Fantasy is uninhibited imagination, magical realism is the art of producing effects beyond human power by supernatural means, a myth is a traditional story, or legend that concerns a superhuman being without always being based in fact. * The stories, A Very Old Man with Enormous Wings, by Gabriel Garcia, and Fleur, by Louise Erdrich combine all three of these to create captivating stories. In A Very Old Man with Enormous Wings Gabriel Garcia uses magical realism to bring the story to life by pointing out the differences in the familys lifestyle before and after the old man left. Also, Garcia points out the differences in appearance between the old man, and the usual preconceived notion of what an angel looks like. The beginning lines of the story tell of a poverty stricken family, living in a ramshackle house, whose baby is sick, and they are killing the crabs infesting their house all day. The reader can picture the dreariness of the setting when the author writes The sea and sky were a single ash gray thing and the sands, which on March nights glimmered like powdered light, had become a stew of mud and rotten shellfish (Marquez 284) The reader can smell the dead crabs, and see the darkness that would make it seem later than it actually is. However, because the old man comes, and becomes almost a circus attraction, the family makes a great deal of money.
At the end of the story the couple built a two-story mansion. They also got better jobs, and clothes, yet the keep the cause of their good fortune, the old man, in the chicken coop still. The chicken coop was falling apart, murky and grimy, but they feel no gratitude towards the old man. Instead, they look at him as a burden. The old mans appearance isnt exactly what we think of angels, however. Most people think of angels as beautiful young men and women in long, flowing white gowns, which radiate light, and happiness.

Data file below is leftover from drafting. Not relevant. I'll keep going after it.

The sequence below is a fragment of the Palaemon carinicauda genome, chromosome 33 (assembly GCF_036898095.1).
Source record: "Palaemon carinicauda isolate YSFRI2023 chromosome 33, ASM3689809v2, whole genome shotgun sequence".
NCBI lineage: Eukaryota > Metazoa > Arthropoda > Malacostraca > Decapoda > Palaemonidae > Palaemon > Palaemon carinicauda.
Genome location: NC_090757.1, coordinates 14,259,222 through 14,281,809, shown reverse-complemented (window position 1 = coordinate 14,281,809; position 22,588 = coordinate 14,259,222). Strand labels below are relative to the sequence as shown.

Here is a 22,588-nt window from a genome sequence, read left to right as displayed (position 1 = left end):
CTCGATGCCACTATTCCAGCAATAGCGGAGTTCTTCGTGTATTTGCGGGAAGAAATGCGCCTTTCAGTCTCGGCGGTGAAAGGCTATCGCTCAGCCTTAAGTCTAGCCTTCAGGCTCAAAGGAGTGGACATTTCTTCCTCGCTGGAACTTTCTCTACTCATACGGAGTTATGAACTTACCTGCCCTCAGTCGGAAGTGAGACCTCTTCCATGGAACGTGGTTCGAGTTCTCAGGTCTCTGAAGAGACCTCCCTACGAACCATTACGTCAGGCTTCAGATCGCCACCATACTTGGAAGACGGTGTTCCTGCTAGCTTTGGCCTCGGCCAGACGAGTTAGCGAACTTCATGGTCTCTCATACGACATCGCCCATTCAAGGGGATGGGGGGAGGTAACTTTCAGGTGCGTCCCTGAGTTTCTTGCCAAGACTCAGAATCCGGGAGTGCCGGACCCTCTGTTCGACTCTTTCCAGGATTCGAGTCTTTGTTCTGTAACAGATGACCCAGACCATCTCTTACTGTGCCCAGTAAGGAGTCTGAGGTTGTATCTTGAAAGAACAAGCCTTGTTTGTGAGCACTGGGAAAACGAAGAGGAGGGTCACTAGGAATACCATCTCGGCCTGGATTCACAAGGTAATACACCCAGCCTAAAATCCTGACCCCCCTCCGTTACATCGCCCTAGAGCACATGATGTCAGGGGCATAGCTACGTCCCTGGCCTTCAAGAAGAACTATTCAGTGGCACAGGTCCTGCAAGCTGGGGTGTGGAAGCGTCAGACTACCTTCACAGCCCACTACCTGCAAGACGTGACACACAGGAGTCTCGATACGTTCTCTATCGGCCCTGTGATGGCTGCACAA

The Essay on Chicken Coop Angel Man Story
Angel In the story "A Very Old Man With Enormous Wings" by Gabriel Garcia Marquez a man named Pelayo is taking crabs to throw into the ... neighbor came that the thought of this man being an angel was even introduced into the story. The thought that this thing was ... is not a regular man he is not an angel. At this point in the story Gabriel removes the man from the chicken coop ...
They usually have halos, and are always smiling and happy. This is the exact opposite of the old man. The author describes him as dressed like a ragpicker. There were only a few faded hairs left on his bald skull, and very few teeth left in his mouth. (284) His huge buzzard wings, dirty and half-plucked, were forever entangling in the mud. (284) This makes the man sound like a homeless beggar who happens to have soiled, disheveled wings.
He does not even speak their language. Through the imagery that Garcia uses, you can understand why these underprivileged, uneducated people would be afraid of this man. They dont have any special knowledge of angels, and they dont know what to make of the old man, especially one that looks like a beggar. The story Fleur by Louise Erdrich is a Native American legend. She uses a lot of mythical elements to support the use of theme. The story centers on a girl, who drowns more than once in a lake, and who is courted by Misshepeshu, the water-monster. Fleur is the superhuman being in this story.